Last night, I had the honor of being the keynote speaker at Loyola University in Baltimore for Hispanic Heritage Month. One of the things I was asked to speak about was our tendency to define people how we want to see them as opposed to how they see themselves. There is a complicating aspect of this when we add the element of ethnicity or class or race or other more specific aspects of identity to it. For example, people think they know what being a Latina means because of their own experience and then they want to use that definition to apply it to others, even if it doesn’t fit for the other person’s experience. While I talked about that more specifically in the keynote, I thought I’d share a small, more universal excerpt from the talk here today:
I’m the parent of a three year old boy, and he has a little play area in our house. If you have little siblings or you babysit you know that without some organizational system, any space can be turned into a hot mess in just seconds. And so as your kid accumulates cars and Mr. Potato Heads and Little People and train tracks, you come up with a plan. A plan that is going to make all of this so much easier to deal with. And what’s that plan? Boxes, bins, buckets.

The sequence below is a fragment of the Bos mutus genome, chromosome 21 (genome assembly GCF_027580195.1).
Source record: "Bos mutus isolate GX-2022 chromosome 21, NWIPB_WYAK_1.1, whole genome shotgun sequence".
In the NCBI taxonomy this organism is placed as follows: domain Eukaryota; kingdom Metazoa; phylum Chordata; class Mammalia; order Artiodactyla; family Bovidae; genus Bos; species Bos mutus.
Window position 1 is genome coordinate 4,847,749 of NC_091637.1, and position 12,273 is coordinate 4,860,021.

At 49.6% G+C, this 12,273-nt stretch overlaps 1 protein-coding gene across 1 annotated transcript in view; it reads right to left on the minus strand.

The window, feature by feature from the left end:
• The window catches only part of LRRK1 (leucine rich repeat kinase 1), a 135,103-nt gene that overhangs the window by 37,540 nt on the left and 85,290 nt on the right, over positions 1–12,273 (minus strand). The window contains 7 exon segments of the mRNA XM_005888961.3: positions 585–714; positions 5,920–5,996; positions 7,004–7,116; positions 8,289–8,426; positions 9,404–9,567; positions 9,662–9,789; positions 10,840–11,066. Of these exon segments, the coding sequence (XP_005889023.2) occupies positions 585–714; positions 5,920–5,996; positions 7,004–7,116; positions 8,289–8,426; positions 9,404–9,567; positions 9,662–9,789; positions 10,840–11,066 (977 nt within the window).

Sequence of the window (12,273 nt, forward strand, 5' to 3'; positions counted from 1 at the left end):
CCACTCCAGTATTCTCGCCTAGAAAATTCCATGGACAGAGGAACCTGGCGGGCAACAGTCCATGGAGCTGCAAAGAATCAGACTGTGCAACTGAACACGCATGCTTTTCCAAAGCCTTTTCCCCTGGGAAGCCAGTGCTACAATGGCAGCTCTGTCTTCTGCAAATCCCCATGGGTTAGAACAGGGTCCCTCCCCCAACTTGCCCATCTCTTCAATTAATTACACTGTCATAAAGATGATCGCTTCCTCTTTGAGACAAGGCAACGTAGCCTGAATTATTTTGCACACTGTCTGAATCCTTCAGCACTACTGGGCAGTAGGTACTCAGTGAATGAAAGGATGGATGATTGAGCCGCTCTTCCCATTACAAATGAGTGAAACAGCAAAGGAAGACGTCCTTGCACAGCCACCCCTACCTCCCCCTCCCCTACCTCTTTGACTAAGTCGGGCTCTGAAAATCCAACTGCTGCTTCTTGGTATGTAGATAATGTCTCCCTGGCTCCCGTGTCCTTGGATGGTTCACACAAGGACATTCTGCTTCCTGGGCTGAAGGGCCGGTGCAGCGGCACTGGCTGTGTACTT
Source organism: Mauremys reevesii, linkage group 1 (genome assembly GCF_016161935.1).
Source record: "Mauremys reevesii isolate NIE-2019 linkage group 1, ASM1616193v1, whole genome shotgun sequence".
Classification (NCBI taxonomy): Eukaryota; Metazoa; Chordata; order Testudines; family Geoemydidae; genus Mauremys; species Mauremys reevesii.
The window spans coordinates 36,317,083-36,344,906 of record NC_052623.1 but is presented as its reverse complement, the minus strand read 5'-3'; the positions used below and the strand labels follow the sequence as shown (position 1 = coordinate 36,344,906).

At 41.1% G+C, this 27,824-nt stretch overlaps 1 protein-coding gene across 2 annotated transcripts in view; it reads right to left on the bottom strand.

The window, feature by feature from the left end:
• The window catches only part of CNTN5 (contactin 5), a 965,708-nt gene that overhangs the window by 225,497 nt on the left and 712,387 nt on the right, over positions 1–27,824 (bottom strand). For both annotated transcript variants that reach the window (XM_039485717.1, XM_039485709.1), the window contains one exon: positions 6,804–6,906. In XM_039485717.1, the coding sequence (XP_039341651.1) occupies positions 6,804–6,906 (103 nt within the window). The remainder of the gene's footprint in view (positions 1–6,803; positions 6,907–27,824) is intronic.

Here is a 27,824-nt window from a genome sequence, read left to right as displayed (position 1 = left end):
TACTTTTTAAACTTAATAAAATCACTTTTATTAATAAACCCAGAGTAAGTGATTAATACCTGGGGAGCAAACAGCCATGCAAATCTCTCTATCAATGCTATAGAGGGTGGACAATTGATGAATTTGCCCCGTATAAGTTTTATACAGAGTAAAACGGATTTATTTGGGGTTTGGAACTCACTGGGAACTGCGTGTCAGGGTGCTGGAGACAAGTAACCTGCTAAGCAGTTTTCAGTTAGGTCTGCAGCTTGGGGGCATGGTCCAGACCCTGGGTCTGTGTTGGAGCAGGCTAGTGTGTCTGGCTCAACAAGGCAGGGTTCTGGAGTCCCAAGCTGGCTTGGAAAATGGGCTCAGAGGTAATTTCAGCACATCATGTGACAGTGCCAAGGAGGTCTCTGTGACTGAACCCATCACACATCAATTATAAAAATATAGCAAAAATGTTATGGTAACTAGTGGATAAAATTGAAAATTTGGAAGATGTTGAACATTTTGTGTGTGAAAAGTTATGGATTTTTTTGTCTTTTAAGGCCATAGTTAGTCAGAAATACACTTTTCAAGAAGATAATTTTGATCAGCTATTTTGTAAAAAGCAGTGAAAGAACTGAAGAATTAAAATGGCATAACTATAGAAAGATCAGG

You label each box and you give it one thing that it will hold. Legos, if you will, or Play-doh. And then this other bin is for books. You get the picture, right? And then everything has a place, there is order, and it all makes sense to us, right?
But here’s the thing. The desire for sorting things into boxes isn’t just born from a need to organize toys. It is a human desire to want to look at most things on their surface and give them a label—and we don’t just do it with inanimate objects.
Maybe when I walked in here and you heard my accent, you thought, “Oh! Latina from the South. I know what that means.” and put me in a box of your understanding. On the first day of class, when someone introduced herself and said she was from Washington Heights, you thought oh, that means this. You saw someone dressed Goth and you thought well, he’s that.
We have a tendency to want to make things simple for ourselves. And simplification can be a good thing in some places. Simplification in some arenas can even mean a breakthrough—progress. But when we try to simplify people, when we put them in a box, that’s not progress. It is pressure. It is punishment. It is a disservice. Because what we’re saying is “I can only see you in the way that I have seen things before. I cannot allow for you to have your own nuance.”
Each of us- no matter our background- wants to be allowed to be who we are as we understand it, as we have experienced it, as we know how. We don’t want to follow someone else’s rules for being. We don’t want to be fit into some box of understanding that isn’t our own.
When you think about it that way, when you think about what it is you misunderstand about a person when you place them in a box, when you think about the disservice it does, are you really willing to keep doing it?
So we have to resist the box—resist assigning people to a box of our own understanding. Let’s dismiss our labels. Let’s allow people their layers.